Jesse Winchester died in April 2014 at the age of 69. Like Warren Zevon's "The Wind" this posthumously released new album "A Reasonable Amount of Trouble" will be forever entwined with his fate. Yet when Winchester started the record in May 2013 he actually had a clean bill of health having overcome his diagnosis of esophageal cancer. More than most singers emerging from the tumult of the 1960s it was the Vietnam War that defined Winchester's live and career. In 1967 he took the agonising decision to move to Canada to escape the draft. Despite being pardoned by President Carter ia decade later he would not return to live in the US for twenty five years. His best songs like "Yankee Lady" and "Brand New Tennessee Waltz" are all reflections on his exile. Sadly it also appears that his move North meant that he was outside of the Laurel Canyon singer songwriter boom of the early seventies and while the quality of his music matched other singers like Jackson Browne and James Taylor, his success was more low key. Happily this may have suited Winchester for as he confessed to Rolling Stone in 1970 "I'd rather just hang in there all the time with good music, slow and steady, and share it, rather than set the world on fire all at once." By any standards Jesse Winchester achieved his aim and more.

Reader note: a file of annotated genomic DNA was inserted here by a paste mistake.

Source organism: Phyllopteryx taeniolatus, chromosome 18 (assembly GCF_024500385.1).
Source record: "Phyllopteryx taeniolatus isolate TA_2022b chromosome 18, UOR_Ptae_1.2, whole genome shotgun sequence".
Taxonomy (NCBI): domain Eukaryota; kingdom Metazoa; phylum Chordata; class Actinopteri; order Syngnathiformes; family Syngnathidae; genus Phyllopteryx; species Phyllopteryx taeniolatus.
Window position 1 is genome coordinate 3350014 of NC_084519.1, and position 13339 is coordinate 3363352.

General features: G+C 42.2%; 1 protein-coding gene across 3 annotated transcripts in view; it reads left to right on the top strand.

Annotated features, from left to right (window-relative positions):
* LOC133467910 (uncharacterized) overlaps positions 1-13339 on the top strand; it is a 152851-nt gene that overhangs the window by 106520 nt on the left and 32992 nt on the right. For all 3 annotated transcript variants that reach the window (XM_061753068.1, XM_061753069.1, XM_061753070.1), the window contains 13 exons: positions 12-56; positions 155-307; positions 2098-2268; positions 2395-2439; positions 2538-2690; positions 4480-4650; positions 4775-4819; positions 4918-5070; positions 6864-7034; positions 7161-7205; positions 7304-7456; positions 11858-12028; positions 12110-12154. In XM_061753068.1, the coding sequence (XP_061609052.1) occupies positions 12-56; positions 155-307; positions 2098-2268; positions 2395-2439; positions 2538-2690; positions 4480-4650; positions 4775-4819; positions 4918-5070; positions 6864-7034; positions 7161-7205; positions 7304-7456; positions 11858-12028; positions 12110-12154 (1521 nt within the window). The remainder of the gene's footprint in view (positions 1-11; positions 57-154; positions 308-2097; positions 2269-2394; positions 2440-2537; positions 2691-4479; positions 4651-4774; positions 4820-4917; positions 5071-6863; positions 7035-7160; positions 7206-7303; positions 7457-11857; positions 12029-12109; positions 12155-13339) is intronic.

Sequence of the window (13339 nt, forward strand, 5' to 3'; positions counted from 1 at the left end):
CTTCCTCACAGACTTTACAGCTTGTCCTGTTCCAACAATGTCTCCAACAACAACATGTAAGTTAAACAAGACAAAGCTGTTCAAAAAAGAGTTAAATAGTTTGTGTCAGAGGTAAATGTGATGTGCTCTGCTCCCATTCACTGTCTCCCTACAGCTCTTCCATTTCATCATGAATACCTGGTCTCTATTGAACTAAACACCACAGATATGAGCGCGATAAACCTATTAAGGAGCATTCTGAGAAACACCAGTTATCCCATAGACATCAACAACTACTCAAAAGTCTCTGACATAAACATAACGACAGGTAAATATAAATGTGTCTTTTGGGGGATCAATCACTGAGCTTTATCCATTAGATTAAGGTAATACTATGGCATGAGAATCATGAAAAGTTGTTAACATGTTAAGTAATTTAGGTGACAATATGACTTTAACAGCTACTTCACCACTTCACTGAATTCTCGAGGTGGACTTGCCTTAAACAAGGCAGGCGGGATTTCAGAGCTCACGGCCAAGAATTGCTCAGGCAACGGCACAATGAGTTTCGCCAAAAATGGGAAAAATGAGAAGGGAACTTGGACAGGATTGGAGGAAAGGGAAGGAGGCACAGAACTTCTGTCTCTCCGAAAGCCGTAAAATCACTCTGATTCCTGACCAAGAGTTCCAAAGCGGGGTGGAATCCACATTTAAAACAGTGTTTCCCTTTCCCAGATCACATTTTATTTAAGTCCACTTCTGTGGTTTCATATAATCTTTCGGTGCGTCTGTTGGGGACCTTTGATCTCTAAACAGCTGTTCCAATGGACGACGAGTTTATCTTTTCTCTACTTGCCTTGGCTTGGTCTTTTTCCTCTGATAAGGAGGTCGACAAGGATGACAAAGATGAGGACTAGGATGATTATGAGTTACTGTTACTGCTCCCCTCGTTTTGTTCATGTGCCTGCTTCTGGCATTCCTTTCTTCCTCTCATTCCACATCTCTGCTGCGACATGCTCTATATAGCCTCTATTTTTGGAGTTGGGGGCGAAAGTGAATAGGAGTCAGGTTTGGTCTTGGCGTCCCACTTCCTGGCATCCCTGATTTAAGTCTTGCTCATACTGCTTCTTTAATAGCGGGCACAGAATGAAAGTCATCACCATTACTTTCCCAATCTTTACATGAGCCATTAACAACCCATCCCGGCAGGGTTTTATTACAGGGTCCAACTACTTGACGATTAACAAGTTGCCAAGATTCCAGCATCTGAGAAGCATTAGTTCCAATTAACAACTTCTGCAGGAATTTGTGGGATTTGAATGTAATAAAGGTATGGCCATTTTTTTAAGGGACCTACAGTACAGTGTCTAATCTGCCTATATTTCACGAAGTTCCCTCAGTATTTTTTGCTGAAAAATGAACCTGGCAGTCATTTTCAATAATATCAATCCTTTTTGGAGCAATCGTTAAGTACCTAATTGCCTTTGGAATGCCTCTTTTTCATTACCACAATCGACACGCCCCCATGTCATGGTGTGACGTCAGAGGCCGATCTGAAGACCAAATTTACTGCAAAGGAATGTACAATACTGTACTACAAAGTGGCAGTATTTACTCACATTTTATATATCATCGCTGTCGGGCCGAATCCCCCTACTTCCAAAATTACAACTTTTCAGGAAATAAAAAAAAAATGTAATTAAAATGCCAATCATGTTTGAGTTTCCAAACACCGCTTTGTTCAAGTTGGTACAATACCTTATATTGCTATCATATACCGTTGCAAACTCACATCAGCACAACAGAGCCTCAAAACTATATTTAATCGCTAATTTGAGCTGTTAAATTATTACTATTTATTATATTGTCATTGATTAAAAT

"A Reasonable Amount of Trouble" is lovely, humorous, poignant and often heartbreaking sign off from the late Jesse Winchester. If you are not moved by the aching observations of the concluding track "Just so Much" then that heart of stone must be granite hard. However there are plenty of songs here to lift the mood not least the Cajun flavoured "Little Louisiana" and gentle covers of songs like the The Casades "Listen to the Rhythm of the Falling Rain". Unsurprisingly with Winchester it is the songs of tenderness and sensitivity that pull you closer to his music. Tracks like "Ghosts" and "Neither Here Nor There" are vintage Winchester and are expertly constructed to soundtrack an autumnal mood.
Granted this album is tinged with great sadness but Winchester lived a principled life and the world is a better place for his music. If you wish to see Jesse Winchester in his absolute prime check out his mesmerising performance of "Sham-A-Ling-Dong-Ding," a tender ode to teenage love, on longtime fan Elvis Costello's Sundance TV cable series "Spectacle," and watch the reaction from fellow guests Neko Case and Costello himself as the great Jesse Winchester slays them with song.
Review by Red on Black